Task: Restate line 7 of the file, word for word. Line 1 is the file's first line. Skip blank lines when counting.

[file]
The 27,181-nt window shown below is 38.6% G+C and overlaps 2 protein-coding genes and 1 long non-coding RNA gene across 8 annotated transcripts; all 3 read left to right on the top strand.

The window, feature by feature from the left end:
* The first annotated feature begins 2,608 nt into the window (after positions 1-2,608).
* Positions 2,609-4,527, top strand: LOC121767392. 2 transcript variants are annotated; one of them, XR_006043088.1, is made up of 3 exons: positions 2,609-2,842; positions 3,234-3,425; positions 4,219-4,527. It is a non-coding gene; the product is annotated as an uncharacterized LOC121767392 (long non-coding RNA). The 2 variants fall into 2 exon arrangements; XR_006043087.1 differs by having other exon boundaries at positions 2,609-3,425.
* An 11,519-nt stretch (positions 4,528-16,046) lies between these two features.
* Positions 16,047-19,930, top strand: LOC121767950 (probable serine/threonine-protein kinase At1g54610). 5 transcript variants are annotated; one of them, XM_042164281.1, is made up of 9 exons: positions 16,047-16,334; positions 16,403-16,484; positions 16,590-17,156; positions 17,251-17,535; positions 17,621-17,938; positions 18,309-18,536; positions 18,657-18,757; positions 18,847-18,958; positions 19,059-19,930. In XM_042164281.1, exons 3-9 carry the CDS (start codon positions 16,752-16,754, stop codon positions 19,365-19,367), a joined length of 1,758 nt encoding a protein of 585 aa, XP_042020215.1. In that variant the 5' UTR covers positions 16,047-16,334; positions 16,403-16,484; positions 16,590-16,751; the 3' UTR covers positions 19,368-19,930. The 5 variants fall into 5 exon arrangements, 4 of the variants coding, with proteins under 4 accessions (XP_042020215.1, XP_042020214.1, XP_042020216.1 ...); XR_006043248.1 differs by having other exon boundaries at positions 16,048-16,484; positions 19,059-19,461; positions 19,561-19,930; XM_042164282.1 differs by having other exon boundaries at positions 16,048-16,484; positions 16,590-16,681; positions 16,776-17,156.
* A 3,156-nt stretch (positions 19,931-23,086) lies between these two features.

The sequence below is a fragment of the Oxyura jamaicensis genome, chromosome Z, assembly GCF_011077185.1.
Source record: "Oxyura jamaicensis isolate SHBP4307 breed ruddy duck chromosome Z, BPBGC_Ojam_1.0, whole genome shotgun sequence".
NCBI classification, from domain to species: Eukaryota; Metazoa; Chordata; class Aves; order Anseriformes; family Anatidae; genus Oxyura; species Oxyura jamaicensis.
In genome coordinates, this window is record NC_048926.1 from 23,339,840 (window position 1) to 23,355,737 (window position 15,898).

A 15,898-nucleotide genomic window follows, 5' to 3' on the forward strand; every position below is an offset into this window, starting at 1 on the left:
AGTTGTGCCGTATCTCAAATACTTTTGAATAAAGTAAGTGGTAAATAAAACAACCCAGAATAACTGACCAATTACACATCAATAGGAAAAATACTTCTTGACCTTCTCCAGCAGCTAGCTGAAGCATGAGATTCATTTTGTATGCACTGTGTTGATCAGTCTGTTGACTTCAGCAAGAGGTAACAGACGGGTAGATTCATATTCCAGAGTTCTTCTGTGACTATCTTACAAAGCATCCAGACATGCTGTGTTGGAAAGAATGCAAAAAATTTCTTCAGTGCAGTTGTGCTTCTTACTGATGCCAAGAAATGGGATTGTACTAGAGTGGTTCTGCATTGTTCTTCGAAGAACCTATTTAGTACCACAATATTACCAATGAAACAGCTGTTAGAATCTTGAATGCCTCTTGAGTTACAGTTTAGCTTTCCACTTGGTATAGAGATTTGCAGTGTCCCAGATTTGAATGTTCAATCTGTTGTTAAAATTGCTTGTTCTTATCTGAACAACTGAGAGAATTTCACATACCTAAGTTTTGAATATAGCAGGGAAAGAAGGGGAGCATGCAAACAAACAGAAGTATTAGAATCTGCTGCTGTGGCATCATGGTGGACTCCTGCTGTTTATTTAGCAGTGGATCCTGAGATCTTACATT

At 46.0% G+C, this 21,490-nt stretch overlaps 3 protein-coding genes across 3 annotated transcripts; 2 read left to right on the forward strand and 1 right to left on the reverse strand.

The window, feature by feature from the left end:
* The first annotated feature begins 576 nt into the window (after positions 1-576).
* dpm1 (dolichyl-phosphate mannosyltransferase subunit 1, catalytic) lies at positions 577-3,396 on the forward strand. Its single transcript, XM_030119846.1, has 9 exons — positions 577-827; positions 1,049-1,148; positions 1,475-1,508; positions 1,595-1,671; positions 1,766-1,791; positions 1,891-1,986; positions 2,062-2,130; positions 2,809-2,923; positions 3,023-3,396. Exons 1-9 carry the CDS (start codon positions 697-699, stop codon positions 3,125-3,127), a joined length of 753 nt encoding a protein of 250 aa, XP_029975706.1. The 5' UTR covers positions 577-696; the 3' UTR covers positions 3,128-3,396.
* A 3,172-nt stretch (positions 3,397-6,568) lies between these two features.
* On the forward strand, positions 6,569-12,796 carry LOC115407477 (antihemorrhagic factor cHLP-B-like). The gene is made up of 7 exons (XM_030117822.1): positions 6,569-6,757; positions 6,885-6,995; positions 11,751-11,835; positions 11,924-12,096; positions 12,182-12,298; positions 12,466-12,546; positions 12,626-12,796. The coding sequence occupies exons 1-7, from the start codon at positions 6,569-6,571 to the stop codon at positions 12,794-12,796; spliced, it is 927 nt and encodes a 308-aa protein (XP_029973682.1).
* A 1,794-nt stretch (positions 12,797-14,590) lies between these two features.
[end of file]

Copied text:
* A 3,156-nt stretch (positions 19,931-23,086) lies between these two features.